Cocktail classic: The Bloody Mary
The Bloody Mary is a bloody good cocktail but even so, curtail your morning-after drinking
There’s a Kris Kristofferson song lyric that goes: "… the beer I had for breakfast wasn’t bad, so I had one more for dessert". This was, of course, about a restorative attempt to deal with a hangover.
And since we’re talking about that headache — and the rest — the morning after, there’s the Bloody Mary. This cocktail is somewhat schizophrenic in that, on the one hand, there’s the "sweetness and light" version, which excludes vodka, called the Virgin Mary.
If you’re aiming for something more lusty and don’t have a hangover, there’s the Bloody Mary that contains vodka as a kicker, and is often savoured prebrunch, especially on a Sunday.
I first fell in love with this cocktail in Manhattan.
New Yorkers plan their Sunday brunches with much zeal and they almost always take place at restaurants with civilised live music.
The menu on offer at such outings includes a choice of drinks – among them, always, the Bloody Mary. The combination of ambience, music, the colour of the sky through tall glass windows, one’s choice of meal, and cocktail is pure feel-good entertainment.
Then there’s the bad boy: the dark side of the reason this cocktail exists. The journey to this shadowy elixir starts approximately 10 hours before, with some focused drinking.
To deal with the evil consequences of the imbibing, there’s the pressing need for a strong Bloody Mary, also known as "the hair of the dog". The expression was first used because it was thought that if a rabid dog bit you, treatment would include placing hair from said dog into the wound.
At this point, the cocktail becomes medicinal — and the best one can hope for is that it acts as a cure-all.
Potion for the pain
So, to the recipe. I first spotted the premixed Virgin Mary in a Manhattan supermarket. Avoid this kind of thing and always, always use the best-quality tomato juice you can find, and mix the cocktail yourself. A Virgin Mary is purported to be healthy. Well, yes, but what about the lift that vodka gives?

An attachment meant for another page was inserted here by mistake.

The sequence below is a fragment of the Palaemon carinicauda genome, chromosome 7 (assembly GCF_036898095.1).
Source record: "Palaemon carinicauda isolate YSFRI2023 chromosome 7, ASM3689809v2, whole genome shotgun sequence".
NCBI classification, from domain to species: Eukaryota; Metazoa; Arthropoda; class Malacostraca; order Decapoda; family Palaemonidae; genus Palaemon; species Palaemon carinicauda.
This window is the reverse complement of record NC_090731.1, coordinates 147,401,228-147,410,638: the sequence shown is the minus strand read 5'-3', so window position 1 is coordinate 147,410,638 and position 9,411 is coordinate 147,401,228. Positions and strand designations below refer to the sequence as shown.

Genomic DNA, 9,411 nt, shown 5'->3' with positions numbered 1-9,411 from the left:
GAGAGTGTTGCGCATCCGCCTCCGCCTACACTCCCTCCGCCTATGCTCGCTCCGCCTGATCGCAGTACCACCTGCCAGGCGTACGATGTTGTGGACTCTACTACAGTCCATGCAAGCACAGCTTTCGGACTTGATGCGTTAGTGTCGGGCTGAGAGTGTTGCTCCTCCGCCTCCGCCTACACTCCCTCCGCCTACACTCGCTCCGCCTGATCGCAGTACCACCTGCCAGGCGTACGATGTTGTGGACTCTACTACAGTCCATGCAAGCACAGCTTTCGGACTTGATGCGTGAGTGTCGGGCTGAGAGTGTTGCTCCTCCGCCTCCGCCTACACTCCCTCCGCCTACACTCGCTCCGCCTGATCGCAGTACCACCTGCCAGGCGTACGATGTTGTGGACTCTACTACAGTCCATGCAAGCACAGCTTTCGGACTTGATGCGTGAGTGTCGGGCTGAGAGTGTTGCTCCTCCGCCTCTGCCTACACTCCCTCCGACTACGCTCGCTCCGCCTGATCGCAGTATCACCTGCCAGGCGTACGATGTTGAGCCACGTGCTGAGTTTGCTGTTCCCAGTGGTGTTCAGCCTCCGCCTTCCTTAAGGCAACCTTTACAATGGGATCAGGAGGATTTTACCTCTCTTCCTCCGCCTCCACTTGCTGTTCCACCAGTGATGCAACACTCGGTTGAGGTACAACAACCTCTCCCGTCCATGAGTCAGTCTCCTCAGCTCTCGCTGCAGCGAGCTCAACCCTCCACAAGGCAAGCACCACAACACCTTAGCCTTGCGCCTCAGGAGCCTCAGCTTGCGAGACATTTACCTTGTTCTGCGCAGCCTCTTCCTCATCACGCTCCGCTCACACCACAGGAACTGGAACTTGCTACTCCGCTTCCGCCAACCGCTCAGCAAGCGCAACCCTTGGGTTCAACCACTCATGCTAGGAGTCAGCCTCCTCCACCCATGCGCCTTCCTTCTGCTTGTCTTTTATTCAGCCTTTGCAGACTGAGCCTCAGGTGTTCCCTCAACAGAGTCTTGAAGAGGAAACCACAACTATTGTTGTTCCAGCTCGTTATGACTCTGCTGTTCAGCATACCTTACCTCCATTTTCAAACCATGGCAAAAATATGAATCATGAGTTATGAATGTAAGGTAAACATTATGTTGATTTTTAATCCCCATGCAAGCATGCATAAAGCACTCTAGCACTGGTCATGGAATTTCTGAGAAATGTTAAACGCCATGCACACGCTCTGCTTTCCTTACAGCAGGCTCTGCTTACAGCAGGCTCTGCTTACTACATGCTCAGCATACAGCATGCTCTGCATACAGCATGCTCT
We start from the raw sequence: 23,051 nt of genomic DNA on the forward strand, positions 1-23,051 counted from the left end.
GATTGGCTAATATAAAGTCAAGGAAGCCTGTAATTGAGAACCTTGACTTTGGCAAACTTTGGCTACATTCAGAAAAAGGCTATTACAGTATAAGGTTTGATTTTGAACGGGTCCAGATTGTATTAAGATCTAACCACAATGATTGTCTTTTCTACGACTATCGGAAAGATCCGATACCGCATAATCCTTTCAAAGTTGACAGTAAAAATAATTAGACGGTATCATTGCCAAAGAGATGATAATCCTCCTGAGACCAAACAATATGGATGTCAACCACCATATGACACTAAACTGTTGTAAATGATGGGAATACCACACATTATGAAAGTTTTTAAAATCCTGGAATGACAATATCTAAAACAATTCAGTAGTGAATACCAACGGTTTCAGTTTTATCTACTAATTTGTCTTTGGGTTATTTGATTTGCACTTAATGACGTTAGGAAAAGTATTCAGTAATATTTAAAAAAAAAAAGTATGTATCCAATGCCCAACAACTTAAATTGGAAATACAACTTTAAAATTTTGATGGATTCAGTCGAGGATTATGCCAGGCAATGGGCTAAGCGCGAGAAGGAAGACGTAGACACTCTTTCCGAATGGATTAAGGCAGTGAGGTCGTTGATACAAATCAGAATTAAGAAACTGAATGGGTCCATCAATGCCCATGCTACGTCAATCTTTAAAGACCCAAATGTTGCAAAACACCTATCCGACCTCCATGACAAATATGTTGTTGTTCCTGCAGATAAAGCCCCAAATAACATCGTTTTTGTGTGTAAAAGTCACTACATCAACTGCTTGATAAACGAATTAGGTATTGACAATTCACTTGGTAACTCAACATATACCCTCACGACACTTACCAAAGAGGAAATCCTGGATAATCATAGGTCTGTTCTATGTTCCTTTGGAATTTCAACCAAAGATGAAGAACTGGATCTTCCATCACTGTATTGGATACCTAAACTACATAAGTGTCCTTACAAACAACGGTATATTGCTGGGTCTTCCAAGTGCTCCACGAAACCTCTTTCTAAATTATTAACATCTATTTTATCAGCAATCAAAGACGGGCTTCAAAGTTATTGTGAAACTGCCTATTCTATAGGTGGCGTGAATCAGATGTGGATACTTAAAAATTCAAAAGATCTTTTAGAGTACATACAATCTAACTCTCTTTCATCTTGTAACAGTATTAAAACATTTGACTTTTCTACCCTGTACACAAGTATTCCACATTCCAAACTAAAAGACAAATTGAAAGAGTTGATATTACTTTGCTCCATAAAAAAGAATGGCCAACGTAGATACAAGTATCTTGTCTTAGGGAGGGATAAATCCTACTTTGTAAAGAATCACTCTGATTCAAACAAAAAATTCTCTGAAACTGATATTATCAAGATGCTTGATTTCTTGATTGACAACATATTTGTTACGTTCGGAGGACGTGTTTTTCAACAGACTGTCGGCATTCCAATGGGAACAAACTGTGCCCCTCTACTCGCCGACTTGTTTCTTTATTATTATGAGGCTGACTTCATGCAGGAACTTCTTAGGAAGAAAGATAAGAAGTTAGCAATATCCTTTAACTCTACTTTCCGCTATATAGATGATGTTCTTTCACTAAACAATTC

For research purposes I have, over the years, tried numerous variations.
So the main ingredient is high-quality tomato juice.
To construct the classic balance of sweet, hot, salty and acid: add salt and pepper, Worcestershire sauce and then the all-important "hot", created by using, say, Tabasco. My Irish friend (who is well acquainted with the hangover) religiously uses horseradish to add heat.
I prefer my "not so secret" ingredient: add some hot chillies to a bottle of Sedgwick’s Old Brown. The African Bird’s Eye variety packs a punch. Wait for a couple of weeks, if you can, then use the concoction in your Bloody Mary mix. The hot and sweet blend is a perfect marriage.
The classic presentation includes a stick of celery. However, I use celery salt instead — unlike sea salt, it adds an interesting dimension to the drink.
You may think the tomato juice in a Bloody Mary has vodka as its co-star. That is indeed so. However, I believe a good brand of vodka should be enjoyed over ice and possibly, at most, with a slice of lemon or orange. Tomato juice and all the other ingredients will mask the taste of fancy vodka, which is pointless. Don’t waste your cash, rather use an economy-class spirit for this purpose.
Speaking of tomato juice: mixologist Mitch Vermeulen, at Calexico in Joburg’s 44 Stanley Ave, muddles, mixes and makes the best Bloody Mary, bar none, by using fresh tomatoes. The taste is incomparable.
Warning: this is a bloody good cocktail but even so, curtail your morning-after drinking — you don’t want to wake up the next day with yet another hangover.
Calexico Vinyl Lounge, Bar & Grill,
44 Stanley Avenue, Milpark, Joburg